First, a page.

TWO breakthrough deals have put Dundee animation com-pany Storyland on the road to flotation on the Alternative Investment Market, possibly as early as the summer of next year.
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David Evans, chief executive, said he sees the upsurge in business and the fact that pub-lic markets are at last beginning to thaw as the ideal opport-unity to look for another £ 3m to take the ambitious creative house to the next stage of its development.
It would be the culmination of a long-term relationship between Evans, formerly the joint chief executive of medical diagnostics front-runner Axis Shield, and Storyland creative director Joe Austen, who has been producing children's stories for decades.
Evans said: ''The great attraction of children's material is that, after the initial stages, most of the cash generated is pure profit. There is effectively no cost of sale attached. Once the creative input is right, it is just a case of reproducing it. And children's material tends to have a long life-span - I have great admiration for the people behind Thomas the Tank Engine, for instance.''
Storyland has just signed a deal with Korean company MK technologies which will see its characters appearing on at least 30,000 items, including books and videos. As well as the entertainment side, the characters will also be used to teach Korean children English as a second language.
It has also signed with Mal-aysian Airlines to show its Music and Moonlight video - an animated tale involving the voice of impressionist and comedian Rory Bremner - over the Christmas period.
Other deals, particularly in Malaysia, Thailand and China, are in the pipeline.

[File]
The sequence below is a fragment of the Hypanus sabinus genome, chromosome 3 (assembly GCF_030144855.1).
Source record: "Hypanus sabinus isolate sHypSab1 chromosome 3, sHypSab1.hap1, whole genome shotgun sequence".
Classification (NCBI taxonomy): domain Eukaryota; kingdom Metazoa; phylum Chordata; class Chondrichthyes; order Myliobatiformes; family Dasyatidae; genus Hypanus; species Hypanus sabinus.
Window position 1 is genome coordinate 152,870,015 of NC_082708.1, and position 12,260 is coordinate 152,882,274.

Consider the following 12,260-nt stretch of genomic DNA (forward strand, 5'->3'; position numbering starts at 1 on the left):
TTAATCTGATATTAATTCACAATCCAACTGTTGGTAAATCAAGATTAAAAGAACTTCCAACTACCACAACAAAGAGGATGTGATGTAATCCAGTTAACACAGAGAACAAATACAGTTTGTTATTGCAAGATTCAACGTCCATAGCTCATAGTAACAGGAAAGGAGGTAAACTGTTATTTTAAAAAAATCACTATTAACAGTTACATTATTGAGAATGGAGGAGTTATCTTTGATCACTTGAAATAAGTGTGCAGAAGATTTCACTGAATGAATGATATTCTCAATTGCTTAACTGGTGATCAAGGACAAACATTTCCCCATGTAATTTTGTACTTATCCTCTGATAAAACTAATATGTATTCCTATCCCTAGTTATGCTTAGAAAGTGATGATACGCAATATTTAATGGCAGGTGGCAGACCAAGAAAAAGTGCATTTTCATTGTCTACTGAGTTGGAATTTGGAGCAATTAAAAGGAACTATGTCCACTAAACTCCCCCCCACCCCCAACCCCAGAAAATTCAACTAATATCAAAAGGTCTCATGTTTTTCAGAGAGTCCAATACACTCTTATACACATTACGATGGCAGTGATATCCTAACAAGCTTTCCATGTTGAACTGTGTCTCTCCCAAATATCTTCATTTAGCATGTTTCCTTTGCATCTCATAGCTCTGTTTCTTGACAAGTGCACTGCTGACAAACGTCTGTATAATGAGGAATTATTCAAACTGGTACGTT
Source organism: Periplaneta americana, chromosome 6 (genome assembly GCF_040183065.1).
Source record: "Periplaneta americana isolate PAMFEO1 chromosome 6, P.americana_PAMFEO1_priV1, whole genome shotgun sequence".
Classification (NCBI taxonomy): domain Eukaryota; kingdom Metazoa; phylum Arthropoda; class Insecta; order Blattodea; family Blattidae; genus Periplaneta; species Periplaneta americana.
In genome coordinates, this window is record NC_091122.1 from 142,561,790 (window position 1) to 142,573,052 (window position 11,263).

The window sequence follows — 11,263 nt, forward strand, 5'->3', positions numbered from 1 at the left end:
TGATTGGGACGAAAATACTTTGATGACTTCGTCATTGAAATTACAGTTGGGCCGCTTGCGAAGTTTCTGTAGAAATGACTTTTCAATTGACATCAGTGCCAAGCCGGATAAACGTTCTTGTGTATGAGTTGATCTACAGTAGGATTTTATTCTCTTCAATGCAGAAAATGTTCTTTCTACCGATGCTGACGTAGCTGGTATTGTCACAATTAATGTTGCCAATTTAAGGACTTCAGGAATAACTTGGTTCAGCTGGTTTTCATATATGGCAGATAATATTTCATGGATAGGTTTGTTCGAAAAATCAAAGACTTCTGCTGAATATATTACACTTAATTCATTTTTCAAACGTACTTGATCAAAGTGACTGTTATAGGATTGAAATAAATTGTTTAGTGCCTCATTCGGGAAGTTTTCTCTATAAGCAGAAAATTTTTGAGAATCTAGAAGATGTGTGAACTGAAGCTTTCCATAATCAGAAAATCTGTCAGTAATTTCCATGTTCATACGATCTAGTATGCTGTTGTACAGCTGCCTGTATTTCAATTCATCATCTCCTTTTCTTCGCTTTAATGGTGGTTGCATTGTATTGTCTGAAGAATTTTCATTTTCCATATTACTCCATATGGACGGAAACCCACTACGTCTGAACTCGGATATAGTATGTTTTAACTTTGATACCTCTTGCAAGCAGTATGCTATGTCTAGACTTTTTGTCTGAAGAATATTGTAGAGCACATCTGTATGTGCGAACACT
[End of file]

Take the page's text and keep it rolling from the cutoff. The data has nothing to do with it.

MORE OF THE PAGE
Evans, as managing director of Shield Diagnostics, engin-eered its merger with Norway's Axis Biochemicals, increasing turnover from £ 2m to £ 37m. He was first joint chief executive, then deputy, then parted company amicably with Axis Shield once the marriage had bedded down.
He said: ''I had met Joe when I was working with Tayside Enterprise in the early nineties. Part of the deal when with Axis Shield was that I did not take on another executive role in biochemicals, and when I left, it was with the specific intention of working with Joe.''
Evans raised a total of £ 2.22m from private investors - including himself - Aberdeen Murray Johnstone, and East of Scotland Investments. He now holds 10% of the company and Austen has 40%.
One of the first moves with the start-up capital was to buy back, for £ 170,000, rights to Austen's Storyland and the Magic House series from Carlton and SMG.
Evans said: ''The company now owns all the underlying rights to the intellectual property and intends to build on that to create a portfolio of products.''
The capital from a flotation, he said, would be used in three main thrusts: to buy an established property with consistent revenue streams; to break into the important American market; and to buy a distribution business.
At present, deals are brokered and distribution arranged by long-term partners and agents Criterion, which is more cost-effective than employing a sales team. The downside of this arrangement is that margins are squeezed, with a range of agencies in line for a cut.
''The deal we have just now is, roughly, a dollar a package, whether it is a DVD, a video, or a book,'' said Evans. ''Even at this rate, sales for 2004 will be in the region of £ 250,000. Once, however, we are able to bundle a variety of properties together, we should be able to lever up the margins.''
He said Storyland had made ''considerable progress'' over the past year, although there was a lot of water to flow under the bridge yet. He forecast a US deal in the first or second quarter of next year.
In the event of flotation, he said, he would want to strengthen the company management and marketing, with the possible appointment of a new chief executive - in which case he would step back to a non-executive role.
It would also mean increasing the full-time staff from three to eight or 10 and drawing even more heavily on Dundee's pool of freelance design and animation talent.